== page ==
16. I went through this about 12 years ago. Started with the K-3, then made it Super 16 and did every upgrade I could but honestly I was tired of missing shots because I was winding the thing. I made it all the way up to an Arri SR3 that I still love for paid shoots like music videos but my favorite run-n-gun inexpensive camera is the Cannon Scoopic MS. Only takes 100' loads and has a fixed zoom lens but that lens it truly amazing. I've had colorists comment all the time about how sharp the lens is and they couldn't believe it was on that camera. A Scoopic is the easiest camera every made for loading. It has built in autoexposure like Super 8 that actually is decent (I get exposure then lock it down usually). The batteries can be re-celled at a Batteries Plus+ usually. All these features lead to you actually using the camera more. I highly recommend it. You can get into Bolex's, Arri S's or other Russian cameras (I've had all of those and they can be great), but they all have pretty much the same quality image depending on the lens you use. Bottom line is that a Scoopic is the easiest to use with a great lens and therefore you will use it more. It's also probably the most recently made of all 16mm options under $1000.
  17. My 4008 ZMII was the black 4008ZMII that shoots 80 fps and came with amazing Angenieux 1,2/6-80. It was only produced in a very limited number in 1975 and is sometimes called the "10 year jubilee model" or "anniversary" model. If I shoot at 80 fps it sounds like a very angry swarm of bees next to your head. The quality is amazing though...like 16mm was in the 70's. When I also shoot my cheap Super 8 cameras because they are easier to shoot, the difference is instantly noticeable in the final product..
  18. I suggest picking up some new batteries from Björn Andersson in Sweden. He's making some great new ones that look great, last forever and charge with the original charger easily all for a very reasonable price. While you're at it, he's probably the best Beaulieu technician left on the planet and can get your camera looking and working better than new with original parts. I believe this will contact him: info@beaulieu-service.com Or try Facebook at: https://www.facebook.com/bjorn.andersson.3158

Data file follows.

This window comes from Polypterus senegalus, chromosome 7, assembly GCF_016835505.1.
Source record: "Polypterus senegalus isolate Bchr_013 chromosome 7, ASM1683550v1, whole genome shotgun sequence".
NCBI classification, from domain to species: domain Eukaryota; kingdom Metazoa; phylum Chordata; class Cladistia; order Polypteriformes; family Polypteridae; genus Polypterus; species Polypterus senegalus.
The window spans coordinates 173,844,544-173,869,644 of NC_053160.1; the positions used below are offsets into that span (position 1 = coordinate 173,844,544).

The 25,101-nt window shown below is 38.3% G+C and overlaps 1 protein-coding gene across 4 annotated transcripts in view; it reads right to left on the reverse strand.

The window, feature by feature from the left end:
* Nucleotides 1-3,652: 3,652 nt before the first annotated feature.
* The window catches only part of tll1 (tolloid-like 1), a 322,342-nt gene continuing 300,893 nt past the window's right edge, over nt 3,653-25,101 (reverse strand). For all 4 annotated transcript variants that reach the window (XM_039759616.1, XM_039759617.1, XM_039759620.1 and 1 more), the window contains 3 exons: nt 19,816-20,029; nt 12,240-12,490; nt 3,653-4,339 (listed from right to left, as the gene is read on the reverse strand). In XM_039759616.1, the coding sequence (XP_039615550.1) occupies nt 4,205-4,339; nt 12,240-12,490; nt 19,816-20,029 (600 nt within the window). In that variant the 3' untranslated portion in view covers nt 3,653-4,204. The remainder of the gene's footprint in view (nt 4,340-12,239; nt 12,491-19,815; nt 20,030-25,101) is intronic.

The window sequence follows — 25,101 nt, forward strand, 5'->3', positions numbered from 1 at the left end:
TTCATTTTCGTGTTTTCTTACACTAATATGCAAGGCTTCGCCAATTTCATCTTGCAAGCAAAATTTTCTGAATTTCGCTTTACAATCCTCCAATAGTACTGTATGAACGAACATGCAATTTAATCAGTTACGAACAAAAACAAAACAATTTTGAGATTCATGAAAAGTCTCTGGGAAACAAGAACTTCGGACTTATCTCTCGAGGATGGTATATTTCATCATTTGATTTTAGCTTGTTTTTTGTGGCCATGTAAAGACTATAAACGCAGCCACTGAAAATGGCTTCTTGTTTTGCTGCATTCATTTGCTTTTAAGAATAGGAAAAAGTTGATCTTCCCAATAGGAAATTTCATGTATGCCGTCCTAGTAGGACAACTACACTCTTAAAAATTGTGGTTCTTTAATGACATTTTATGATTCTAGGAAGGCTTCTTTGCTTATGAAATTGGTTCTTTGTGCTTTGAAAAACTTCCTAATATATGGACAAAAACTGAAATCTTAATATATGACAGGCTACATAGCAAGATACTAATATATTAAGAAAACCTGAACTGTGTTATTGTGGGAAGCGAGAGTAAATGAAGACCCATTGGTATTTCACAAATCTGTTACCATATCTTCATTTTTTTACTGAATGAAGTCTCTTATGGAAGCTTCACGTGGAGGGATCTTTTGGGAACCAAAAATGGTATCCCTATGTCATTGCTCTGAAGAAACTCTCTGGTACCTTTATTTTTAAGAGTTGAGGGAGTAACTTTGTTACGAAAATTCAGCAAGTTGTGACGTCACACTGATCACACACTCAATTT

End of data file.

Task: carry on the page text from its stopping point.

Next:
19. Kodak has a cinematography app that will help you with run times and film speed. Search for Kodak in the App Store.
  20. Those units are inexpensive enough for you to purchase and try them out. My experience with the Wolverine was that it was ok to see what was on the film and probably fine for family members to see but no where near the quality I was looking for. Part of what is so great about film is how amazing it can look when transferred properly. If you are looking for a step up check out http://moviestuff.tv. Significantly more money than what you've mentioned but leaps and bounds higher quality.
  21. If you're just talking about a rotation that's a very simple After Effects project or almost any NLE can do that with keyframes...
  22. Good point. It's easy to forget things you do without thinking.
  23. You can get digital outs to 16mm and 35mm but they are rather expensive. Like $150 per minute with sound. But you wind up with a negative and a positive so you can make more prints from it easily. Here's a great company for a lot of specialized film needs: http://www.videofilmsolutions.com/digital-intermediates--printing
  24. If you don't finish the reel then you can simply cut the film at the loop, ease the stock all the way into the mag, remove the exposed stock (in a changing bag or dark room obviously) then either remove the short end (carefully label the can with stock type and length) or re-thread it back into the mag to use the rest. I always keep several pairs of little kid's blunt scissors in my kit for such purposes. They don't need to be super sharp or pointy just to cut film and better to avoid sharp point things on set.
  25. Nothing wrong with the workflow, but everything depends on your final requirements. If you have specific delivery requirements you adjust based on that, but especially when the camera originates in ProRes, you should be fine transcoding to whatever you need from ProRes. I would suggest working in the higher quality ProRes codecs however instead of the 422. Your workflow will change with every production so it's fine to get something that works for you but just be prepared to adjust for each gig.